In other words, Ed Husain is what the British refer to as "Asian," or what we Americans might awkwardly call "Indian from India" (although the expression "Indian subcontinent" is not entirely clear, for that also includes both Bangladesh and Pakistan). His nickname "Ed" confused me. Apologies for the error.


Tuesday, April 24, 2007

Morning Alarm...

(Image from Wikipedia)

Having neglected to reset my wake-up alarm, I woke up late and was alarmed instead by a Pittsburgh Tribune-Review report (Robin Acton, "Furor over author Ayaan Hirsi Ali's visit stirs debate on religious freedom," April 22, 2007) on the remark of a certain Fouad ElBayly -- imam of the Islamic Center of Johnstown -- who thinks that the Dutch feminist author Ayaan Hirsi Ali, a Somali refugee and apostate from Islam, should be put to death because:
"She has been identified as one who has defamed the faith. If you come into the faith, you must abide by the laws, and when you decide to defame it deliberately, the sentence is death."
One might point out that Ms. Ali did not "come into the faith"; she was born in the faith and chose to go out of the faith, but such a distinction would likely be lost on Mr. ElBayly.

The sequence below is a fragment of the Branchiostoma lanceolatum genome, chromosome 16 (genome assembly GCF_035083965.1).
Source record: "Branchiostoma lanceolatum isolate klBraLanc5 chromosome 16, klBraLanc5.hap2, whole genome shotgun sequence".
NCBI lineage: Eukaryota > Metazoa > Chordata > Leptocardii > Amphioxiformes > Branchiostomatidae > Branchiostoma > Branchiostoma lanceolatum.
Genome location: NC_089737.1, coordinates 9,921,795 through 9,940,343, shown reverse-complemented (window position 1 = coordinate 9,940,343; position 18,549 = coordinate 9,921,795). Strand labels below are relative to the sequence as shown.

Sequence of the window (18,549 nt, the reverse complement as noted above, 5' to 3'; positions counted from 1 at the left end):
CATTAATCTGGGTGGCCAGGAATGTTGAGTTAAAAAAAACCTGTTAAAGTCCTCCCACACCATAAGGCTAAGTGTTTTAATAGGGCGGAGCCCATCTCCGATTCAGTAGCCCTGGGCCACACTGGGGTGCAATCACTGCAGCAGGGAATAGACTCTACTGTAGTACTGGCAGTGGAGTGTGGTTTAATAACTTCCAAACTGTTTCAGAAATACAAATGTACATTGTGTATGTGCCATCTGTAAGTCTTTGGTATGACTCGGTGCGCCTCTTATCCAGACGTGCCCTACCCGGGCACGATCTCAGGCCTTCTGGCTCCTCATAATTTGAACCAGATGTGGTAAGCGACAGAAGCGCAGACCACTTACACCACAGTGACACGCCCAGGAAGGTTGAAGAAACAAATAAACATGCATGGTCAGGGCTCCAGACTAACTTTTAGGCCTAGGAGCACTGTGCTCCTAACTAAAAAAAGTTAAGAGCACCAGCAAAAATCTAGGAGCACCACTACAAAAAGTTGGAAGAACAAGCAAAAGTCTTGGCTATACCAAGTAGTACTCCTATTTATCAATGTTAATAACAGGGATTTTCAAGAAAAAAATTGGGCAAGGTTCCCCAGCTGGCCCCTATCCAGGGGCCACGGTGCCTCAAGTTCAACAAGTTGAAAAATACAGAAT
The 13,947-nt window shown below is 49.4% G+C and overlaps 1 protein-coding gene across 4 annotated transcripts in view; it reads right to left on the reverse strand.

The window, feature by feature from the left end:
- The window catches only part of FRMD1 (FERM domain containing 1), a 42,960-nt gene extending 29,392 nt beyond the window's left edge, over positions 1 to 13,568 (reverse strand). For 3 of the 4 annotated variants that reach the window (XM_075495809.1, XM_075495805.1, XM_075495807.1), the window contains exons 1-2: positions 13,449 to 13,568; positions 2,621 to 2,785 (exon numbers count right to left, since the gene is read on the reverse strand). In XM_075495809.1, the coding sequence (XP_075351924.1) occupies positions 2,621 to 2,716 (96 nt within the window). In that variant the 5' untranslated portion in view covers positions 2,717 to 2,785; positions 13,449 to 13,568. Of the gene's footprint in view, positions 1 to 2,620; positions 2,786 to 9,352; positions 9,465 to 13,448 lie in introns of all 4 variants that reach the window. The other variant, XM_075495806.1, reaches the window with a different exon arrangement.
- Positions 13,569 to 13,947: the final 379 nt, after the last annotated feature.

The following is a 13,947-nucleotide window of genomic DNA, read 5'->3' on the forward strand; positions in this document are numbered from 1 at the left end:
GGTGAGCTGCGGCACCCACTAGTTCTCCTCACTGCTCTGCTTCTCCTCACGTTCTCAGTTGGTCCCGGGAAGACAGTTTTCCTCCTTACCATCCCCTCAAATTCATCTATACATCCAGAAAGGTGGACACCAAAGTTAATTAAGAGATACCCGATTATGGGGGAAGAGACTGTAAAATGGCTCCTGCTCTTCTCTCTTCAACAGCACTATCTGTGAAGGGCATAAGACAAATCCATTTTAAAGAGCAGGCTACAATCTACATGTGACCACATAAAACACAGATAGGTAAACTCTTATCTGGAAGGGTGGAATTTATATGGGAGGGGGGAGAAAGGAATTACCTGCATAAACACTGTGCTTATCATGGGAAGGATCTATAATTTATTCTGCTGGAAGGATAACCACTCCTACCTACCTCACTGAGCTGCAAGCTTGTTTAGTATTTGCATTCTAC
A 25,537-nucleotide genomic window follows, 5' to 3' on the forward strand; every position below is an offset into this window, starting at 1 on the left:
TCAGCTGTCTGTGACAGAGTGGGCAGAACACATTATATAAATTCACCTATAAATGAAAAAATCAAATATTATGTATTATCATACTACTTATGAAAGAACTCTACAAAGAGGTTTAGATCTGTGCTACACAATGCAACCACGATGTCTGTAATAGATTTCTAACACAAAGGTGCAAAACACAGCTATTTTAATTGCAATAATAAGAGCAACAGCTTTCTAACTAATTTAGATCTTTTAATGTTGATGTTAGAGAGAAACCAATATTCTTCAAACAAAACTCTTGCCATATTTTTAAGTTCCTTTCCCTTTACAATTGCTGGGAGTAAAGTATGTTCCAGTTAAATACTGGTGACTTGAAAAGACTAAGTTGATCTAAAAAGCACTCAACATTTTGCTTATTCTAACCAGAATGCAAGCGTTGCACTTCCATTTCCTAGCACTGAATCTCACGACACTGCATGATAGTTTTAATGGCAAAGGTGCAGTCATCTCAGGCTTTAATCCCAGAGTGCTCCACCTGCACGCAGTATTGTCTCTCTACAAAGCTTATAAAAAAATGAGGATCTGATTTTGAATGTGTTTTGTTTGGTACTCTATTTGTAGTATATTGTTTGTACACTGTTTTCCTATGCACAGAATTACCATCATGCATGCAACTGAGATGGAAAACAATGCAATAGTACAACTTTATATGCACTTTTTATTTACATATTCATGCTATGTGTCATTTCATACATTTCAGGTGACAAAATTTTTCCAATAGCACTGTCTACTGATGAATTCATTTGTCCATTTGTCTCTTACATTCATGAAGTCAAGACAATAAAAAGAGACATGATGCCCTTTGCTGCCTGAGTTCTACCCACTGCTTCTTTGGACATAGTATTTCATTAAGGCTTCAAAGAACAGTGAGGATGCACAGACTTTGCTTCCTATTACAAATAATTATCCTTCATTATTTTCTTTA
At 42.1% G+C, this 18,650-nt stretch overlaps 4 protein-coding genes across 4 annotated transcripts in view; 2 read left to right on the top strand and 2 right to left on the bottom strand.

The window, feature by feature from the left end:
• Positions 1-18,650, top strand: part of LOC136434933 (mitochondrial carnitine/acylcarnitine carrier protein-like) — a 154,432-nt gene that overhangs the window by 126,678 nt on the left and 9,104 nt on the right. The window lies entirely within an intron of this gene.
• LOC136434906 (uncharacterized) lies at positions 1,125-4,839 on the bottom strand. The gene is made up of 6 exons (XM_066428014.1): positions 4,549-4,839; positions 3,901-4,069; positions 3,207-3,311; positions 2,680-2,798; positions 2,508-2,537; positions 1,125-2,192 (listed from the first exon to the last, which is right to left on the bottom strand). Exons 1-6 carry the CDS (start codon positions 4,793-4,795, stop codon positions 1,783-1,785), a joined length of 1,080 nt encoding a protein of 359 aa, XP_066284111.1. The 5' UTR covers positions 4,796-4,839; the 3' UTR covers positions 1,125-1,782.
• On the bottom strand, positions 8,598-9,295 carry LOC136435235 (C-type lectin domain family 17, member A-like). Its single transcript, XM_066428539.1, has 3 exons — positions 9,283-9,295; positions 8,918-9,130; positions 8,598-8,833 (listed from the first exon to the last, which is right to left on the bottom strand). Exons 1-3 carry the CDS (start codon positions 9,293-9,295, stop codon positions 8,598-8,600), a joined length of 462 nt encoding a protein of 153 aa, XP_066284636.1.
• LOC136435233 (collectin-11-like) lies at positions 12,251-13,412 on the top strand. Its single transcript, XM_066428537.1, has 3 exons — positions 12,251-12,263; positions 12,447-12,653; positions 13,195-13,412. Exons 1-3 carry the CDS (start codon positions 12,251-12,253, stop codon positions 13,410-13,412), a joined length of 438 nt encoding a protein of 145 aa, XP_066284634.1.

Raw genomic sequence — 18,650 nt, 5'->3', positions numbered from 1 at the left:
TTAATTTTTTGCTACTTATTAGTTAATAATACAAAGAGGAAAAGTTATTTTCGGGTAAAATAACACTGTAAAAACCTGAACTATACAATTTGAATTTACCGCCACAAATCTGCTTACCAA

At least Mr. ElBayly is a moderate on the process by which such a death sentence should be carried out:
Although ElBayly believes a death sentence is warranted for Hirsi Ali, he stressed that America is not the jurisdiction where such a crime should be punished. Instead, Hirsi Ali should be judged in a Muslim country after being given a trial.
In other words, Mr. ElBayly doesn't think that Ms. Ali should be cut down in the street like her friend in Amsterdam, Theo van Gogh, whom Mohammed Bouyeri brutally murdered in 2004, first shooting him eight times in the chest, then cutting his throat so deeply that he was nearly decapitated, and finally impaling him in the torso with two knives, one attaching a note that threatened Ms. Ali. Mr. ElBayly's views are more merciful than that:
"If it is found that a person is mentally unstable, or a child or disabled, there should be no punishment," he said. "It's a very merciful religion if you try to understand it."